A graphic featuring a collage of images of the 2023 Quinn Coleman Memorial Scholarship Recipients (L-R) Dilan Hoskins, Aliyah Durazo, Olivia Moyana Pierce, Emmanuel Strickland, and Vashed Thompson
2023 Quinn Coleman Memorial Scholarship Recipients (L-R) Dilan Hoskins, Aliyah Durazo, Olivia Moyana Pierce, Emmanuel Strickland, and Vashed Thompson

Photos Courtesy of Recipients

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GRAMMY Museum And The Recording Academy Announce Recipients Of The 2023 Quinn Coleman Memorial Scholarship

Each of the five recently announced recipients of the 2023 Quinn Coleman Memorial Scholarship will receive financial scholarships and comprehensive internship program and professional development opportunities.

Recording Academy/Oct 17, 2023 - 01:00 pm

The Recording Academy's Diversity, Equity and Inclusion (DEI) team, along with the GRAMMY Museum, have announced five recipients for the 2023 Quinn Coleman Memorial Scholarship: Aliyah Durazo (California State University Fullerton), Dilan Hoskins (Tennessee State University), Olivia Moyana Pierce (Northwestern University), Emmanuel Strickland (Tennessee State University), and Vashed Thompson (University of Texas at Austin).

Established in 2021, the Quinn Coleman Memorial Scholarship, named in honor of the late music executive and DJ Quinn Coleman, is a financial scholarship and comprehensive internship program that aims to eliminate barriers in the music industry by providing professional development opportunities to help students prepare for full-time employment. Each of the five recently announced recipients will serve as interns and collaborate closely with the GRAMMY Museum, the Recording Academy, and their affiliated Chapters. As well, each intern will be awarded two $1,000 scholarships for tuition, a $500 stipend for interview preparation, two $250 stipends for books and equipment, and further funding to invest in their personal portfolios. Additionally, they will have the opportunity to undertake a spring internship at the Recording Academy or Latin Recording Academy.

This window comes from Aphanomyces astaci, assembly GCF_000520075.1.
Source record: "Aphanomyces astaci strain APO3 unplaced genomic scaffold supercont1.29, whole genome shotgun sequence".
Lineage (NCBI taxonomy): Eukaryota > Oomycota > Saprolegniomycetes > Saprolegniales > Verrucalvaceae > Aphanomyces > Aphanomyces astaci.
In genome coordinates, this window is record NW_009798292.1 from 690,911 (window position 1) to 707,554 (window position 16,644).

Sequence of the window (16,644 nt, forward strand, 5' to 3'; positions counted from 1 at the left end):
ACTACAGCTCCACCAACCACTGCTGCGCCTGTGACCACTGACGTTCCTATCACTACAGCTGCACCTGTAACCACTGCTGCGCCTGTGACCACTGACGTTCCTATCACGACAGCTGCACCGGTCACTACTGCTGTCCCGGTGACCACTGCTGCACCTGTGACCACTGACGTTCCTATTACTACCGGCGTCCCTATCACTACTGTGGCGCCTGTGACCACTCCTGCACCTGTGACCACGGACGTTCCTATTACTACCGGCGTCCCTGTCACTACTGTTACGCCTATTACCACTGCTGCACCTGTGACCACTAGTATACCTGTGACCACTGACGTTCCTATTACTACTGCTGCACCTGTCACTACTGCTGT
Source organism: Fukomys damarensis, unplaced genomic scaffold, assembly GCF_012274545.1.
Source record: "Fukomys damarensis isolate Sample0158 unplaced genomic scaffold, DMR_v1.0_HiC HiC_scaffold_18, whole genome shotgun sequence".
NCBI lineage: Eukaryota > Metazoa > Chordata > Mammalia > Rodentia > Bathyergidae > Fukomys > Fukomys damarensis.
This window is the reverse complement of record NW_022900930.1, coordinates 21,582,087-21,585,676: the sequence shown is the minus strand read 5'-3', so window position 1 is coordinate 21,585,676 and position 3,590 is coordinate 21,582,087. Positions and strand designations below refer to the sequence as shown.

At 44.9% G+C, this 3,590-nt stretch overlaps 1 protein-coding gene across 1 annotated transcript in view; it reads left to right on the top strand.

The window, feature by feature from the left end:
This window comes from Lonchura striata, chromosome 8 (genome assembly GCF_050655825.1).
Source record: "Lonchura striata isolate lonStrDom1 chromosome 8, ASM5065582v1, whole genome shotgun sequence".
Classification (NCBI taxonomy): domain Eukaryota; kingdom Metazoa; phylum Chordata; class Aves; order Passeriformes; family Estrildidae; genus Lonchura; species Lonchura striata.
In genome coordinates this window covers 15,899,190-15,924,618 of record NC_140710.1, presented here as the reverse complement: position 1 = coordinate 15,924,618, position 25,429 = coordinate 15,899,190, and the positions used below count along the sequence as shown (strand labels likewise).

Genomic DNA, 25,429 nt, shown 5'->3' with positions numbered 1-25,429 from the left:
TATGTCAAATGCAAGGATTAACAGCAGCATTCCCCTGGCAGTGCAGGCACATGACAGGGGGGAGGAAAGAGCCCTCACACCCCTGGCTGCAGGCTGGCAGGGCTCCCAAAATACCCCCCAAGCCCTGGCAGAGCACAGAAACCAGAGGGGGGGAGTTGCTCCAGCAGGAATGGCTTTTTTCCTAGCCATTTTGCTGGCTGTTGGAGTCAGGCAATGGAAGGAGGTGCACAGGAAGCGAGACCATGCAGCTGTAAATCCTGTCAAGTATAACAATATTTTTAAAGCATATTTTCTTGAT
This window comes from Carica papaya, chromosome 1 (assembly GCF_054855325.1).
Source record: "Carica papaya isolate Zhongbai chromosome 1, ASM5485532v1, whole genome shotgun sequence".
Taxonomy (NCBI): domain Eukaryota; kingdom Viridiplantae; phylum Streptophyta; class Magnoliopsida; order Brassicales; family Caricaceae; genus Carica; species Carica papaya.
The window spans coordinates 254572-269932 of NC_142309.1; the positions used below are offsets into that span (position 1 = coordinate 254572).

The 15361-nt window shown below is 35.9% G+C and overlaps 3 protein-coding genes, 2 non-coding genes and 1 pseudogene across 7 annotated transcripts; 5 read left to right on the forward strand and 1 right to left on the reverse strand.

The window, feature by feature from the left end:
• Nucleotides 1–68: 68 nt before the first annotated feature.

The recipients, who hail from different cities across the country, hold various interests in careers in music. Durazo is a senior from California State University Fullerton interested in marketing; Hoskins is a sophomore at Tennessee State University interested in commercial music; Pierce is a senior at Northwestern University interested in music supervision; Strickland is a junior at Tennessee State University interested in music composition; and Thompson is a sophomore at University of Texas at Austin interested in digital marketing and public relations.

Honoring the life and legacy of Quinn Coleman, who tragically passed away at 31 in 2020, the Quinn Coleman Memorial Scholarship was established by his family through the GRAMMY Museum to keep his memory and impact alive.

Learn more about the Quinn Coleman Memorial Scholarship.

Follow the progress and future announcements regarding the Recording Academy's DEI initiatives and learn more about the GRAMMY Museum.

GRAMMY U Membership Expands: How The Program Increases Inclusivity Beyond College Enrollment

Maren Morris
Maren Morris

Photo courtesy of the Recording Academy™️/photo by Timothy Norris, Getty Images© 2024.